Search for new location underway
Jonny Barrett, store founder and director, said though there isn’t bad blood between the shop and the mall’s director, the shop is stuck finding a new location.
“We’re really trying to communicate and get involved with other small grassroots organizations… to open their doors for collaboration to make even better community-building initiatives happen,” said Barrett.
The Good Life, in being more than an ordinary bike shop, is run by donation and focuses on leftist political ideals, which involve being openly inclusive to the gay and lesbian community, encouraging civic engagement and rallies, and hosting shows and fundraisers with its community partners.
The Good Life prides itself on its “focus on being really inclusive to people from all socio-economic backgrounds,” said Barrett, which helps encourage those who are of low-income or no-income to own and maintain their own bikes.
“A lot of our clients who have seen tougher times have often said that they see the shop as sort of a family atmosphere,” said Barrett. “It’s somewhere safe where they can go and know people, and feel useful and valued. We need to be close enough so we’re still an effective support for those folks.”
Lena Elliott, a greaser – or bike repairperson – who started as a summer student in May, said she’s continued working there past her term because of her passion for the shop, and is excited for the move.
“We can find a better and bigger space in order to expand any way we want and just make it even more accessible to people, and have even more facilities,” said Elliott.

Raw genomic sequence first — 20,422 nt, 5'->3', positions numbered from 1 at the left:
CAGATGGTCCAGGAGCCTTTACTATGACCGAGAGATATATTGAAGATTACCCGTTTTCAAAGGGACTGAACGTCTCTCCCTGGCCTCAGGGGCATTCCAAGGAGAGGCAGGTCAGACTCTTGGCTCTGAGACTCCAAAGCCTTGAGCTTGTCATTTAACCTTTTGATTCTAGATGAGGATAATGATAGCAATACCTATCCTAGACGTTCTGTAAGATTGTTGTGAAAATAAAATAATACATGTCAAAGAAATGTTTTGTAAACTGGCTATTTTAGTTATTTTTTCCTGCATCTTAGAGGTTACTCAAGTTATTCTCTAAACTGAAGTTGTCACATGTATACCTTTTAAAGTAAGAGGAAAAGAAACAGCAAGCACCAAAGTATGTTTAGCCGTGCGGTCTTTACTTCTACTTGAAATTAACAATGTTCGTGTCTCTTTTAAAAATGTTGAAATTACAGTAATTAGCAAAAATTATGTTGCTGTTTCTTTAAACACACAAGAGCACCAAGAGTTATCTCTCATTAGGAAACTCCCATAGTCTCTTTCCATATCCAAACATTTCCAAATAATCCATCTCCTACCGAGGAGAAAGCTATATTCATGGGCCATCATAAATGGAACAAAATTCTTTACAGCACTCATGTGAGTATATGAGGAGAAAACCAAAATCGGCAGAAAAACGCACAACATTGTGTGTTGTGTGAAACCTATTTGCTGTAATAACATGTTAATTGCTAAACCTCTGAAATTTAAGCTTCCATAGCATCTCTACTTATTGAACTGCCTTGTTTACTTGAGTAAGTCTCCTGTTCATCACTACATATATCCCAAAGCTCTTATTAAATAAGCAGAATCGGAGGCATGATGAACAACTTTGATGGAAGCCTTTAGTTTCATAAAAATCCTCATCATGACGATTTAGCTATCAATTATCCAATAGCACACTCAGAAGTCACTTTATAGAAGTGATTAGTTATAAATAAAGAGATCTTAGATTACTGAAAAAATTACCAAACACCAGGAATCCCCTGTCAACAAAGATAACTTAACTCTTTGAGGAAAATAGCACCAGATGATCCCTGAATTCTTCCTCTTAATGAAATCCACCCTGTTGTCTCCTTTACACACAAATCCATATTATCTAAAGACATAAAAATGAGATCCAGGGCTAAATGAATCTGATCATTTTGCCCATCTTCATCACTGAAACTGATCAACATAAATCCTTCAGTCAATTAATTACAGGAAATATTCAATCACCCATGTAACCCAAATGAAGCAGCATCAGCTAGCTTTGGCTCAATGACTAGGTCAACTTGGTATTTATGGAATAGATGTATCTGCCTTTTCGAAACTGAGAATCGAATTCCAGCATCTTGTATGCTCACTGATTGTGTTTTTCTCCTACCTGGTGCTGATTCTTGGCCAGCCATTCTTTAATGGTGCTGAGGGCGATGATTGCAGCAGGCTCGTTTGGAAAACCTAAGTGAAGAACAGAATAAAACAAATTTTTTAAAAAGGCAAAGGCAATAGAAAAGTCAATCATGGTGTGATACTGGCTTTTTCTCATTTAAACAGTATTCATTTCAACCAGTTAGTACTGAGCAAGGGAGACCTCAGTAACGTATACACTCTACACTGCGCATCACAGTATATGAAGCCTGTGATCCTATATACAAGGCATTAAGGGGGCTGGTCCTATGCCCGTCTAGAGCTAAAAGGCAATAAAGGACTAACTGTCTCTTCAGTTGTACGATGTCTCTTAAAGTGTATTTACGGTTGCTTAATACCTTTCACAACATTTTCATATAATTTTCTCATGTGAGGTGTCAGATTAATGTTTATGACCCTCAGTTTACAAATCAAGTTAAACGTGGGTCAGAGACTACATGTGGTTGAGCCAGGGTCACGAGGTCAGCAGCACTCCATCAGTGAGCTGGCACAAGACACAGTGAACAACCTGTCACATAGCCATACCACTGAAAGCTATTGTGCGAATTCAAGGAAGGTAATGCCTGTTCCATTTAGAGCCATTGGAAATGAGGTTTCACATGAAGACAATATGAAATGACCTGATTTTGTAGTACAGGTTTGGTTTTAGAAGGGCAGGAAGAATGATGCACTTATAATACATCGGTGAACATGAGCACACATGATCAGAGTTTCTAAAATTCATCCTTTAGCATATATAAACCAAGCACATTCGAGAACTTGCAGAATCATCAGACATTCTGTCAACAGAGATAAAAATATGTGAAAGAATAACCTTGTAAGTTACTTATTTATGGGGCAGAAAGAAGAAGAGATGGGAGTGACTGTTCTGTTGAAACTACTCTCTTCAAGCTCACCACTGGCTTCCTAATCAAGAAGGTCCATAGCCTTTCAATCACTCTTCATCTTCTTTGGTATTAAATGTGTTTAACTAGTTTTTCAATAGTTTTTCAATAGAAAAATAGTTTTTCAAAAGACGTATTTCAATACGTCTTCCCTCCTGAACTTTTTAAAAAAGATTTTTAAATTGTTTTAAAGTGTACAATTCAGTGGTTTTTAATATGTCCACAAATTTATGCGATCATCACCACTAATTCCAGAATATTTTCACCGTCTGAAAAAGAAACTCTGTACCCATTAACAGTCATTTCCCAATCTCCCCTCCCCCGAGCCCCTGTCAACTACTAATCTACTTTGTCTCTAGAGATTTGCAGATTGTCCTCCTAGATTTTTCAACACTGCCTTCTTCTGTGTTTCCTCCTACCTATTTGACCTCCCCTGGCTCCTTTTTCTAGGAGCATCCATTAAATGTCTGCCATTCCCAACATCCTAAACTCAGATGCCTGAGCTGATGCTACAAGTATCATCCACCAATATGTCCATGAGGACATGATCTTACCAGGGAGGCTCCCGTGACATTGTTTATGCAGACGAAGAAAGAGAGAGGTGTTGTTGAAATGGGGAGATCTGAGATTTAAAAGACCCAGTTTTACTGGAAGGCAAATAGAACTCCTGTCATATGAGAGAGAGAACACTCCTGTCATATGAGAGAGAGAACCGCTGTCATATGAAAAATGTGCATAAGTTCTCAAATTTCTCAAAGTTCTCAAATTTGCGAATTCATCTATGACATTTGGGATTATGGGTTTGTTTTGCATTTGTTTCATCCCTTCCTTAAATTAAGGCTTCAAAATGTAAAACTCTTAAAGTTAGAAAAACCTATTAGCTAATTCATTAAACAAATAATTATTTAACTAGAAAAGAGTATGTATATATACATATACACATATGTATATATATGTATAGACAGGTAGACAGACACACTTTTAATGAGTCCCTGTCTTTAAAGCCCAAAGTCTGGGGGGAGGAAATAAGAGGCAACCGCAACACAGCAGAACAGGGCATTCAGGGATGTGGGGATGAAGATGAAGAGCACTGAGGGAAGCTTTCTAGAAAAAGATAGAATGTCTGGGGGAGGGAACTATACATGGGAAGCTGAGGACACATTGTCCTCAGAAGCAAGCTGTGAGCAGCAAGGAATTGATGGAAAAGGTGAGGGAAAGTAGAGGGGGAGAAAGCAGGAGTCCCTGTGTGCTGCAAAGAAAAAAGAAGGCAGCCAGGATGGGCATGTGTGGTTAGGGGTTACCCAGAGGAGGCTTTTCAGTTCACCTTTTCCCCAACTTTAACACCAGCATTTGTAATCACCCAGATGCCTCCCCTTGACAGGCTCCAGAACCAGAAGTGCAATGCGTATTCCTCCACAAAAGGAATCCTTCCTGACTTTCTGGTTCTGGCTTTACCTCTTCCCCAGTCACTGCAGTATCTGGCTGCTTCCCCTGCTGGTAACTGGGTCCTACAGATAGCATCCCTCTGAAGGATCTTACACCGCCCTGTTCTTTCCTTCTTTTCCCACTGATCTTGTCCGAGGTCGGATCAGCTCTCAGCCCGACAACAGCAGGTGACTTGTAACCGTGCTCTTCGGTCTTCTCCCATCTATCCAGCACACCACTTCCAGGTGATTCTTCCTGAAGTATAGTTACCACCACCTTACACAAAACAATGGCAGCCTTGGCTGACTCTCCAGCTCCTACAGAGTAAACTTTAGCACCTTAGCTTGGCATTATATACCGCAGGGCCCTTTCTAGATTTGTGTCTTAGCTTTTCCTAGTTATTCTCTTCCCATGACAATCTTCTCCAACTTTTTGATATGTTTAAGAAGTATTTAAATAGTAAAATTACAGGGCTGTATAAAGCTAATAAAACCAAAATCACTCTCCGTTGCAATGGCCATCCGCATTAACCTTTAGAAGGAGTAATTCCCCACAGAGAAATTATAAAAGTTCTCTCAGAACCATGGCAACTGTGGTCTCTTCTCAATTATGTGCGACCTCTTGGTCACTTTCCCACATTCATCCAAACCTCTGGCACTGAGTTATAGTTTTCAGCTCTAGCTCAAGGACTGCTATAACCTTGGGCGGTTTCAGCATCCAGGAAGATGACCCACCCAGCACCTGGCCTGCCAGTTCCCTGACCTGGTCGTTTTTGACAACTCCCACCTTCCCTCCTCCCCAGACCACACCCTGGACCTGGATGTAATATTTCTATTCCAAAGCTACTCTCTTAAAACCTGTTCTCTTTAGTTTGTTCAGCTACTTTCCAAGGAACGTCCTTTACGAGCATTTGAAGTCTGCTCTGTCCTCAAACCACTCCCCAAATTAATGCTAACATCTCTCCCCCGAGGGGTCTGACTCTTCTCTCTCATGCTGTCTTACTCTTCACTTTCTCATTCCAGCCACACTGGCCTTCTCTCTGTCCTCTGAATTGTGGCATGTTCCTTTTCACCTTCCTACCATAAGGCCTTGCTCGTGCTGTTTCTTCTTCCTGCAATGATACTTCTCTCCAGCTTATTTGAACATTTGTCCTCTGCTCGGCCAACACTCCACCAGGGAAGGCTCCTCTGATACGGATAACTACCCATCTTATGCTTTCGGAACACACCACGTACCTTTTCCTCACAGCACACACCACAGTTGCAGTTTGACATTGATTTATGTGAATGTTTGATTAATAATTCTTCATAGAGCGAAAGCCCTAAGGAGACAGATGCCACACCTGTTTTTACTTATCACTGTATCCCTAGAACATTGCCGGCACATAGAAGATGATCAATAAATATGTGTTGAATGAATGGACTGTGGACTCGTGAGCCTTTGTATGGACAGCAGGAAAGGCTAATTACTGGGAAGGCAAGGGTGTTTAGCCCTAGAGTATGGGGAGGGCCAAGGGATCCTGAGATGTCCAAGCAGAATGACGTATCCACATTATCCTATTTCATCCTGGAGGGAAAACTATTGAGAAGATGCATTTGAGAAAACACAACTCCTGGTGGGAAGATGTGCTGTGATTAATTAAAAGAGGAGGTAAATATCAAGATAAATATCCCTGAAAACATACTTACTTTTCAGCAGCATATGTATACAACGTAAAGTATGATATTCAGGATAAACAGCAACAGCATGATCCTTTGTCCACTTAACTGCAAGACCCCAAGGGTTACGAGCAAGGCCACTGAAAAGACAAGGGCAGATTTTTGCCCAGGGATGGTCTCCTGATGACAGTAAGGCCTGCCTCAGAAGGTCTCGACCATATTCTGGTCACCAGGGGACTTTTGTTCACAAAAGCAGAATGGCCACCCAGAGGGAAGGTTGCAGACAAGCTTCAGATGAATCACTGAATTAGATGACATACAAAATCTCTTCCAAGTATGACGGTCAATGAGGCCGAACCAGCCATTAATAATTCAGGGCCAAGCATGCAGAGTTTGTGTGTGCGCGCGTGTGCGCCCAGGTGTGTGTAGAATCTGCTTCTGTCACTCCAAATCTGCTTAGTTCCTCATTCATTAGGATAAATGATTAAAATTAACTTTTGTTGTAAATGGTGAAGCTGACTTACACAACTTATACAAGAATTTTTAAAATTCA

Barrett and Elliott both agree that an ideal new location would involve more than doubling the space of their current location to at least 2,000 square feet, owning the location instead of renting, keeping its building wheelchair accessible and sharing the building with a few other community groups.
Produced by: Riad Kadri and Kyle Napier (April, 2011)
If it can’t secure a new location by their closing day, however, The Good Life’s back-up plan is to keep an open spot where the cycling community can still maintain its bikes. The Good Life’s members have also been holding meetings to assess the possibility of owning their ideal location, which they say would require fundraising and asking the City of Calgary for grants.
“We’re just trying to cover all the bases so we don’t end up with no plan and our pants down,” Barrett said.
Rick Kubik, a retired technical writer for key oil sands projects, has been volunteering with The Good Life for two years, and has found it to be an integral part of the downtown cycling community.
The shop’s move will affect both couriers, casual cyclists and cyclists from the homeless community, said Barrett.
“Any person can come in just to buy a used bike, or fix their old bike,” Kubik said while assisting and teaching a patron how to fix her shifter and brakes.
Patron Marian Ghadostik said that although it was her first time visiting The Good Life, Kubik took his time and learning how to fix her bike was “easy to understand.”
“The location right now for me is great, and I would use them again, definitely. They were very generous,” she added.
Devon Hutt, Eau Claire’s property manager, did not return several phone calls seeking comment, but did thank The Good Life for their patronage in the letter outlining their lease termination.
The Good Life will be holding a fundraiser for new venue space on Feb. 2 at 9 p.m at the Broken City Social Club.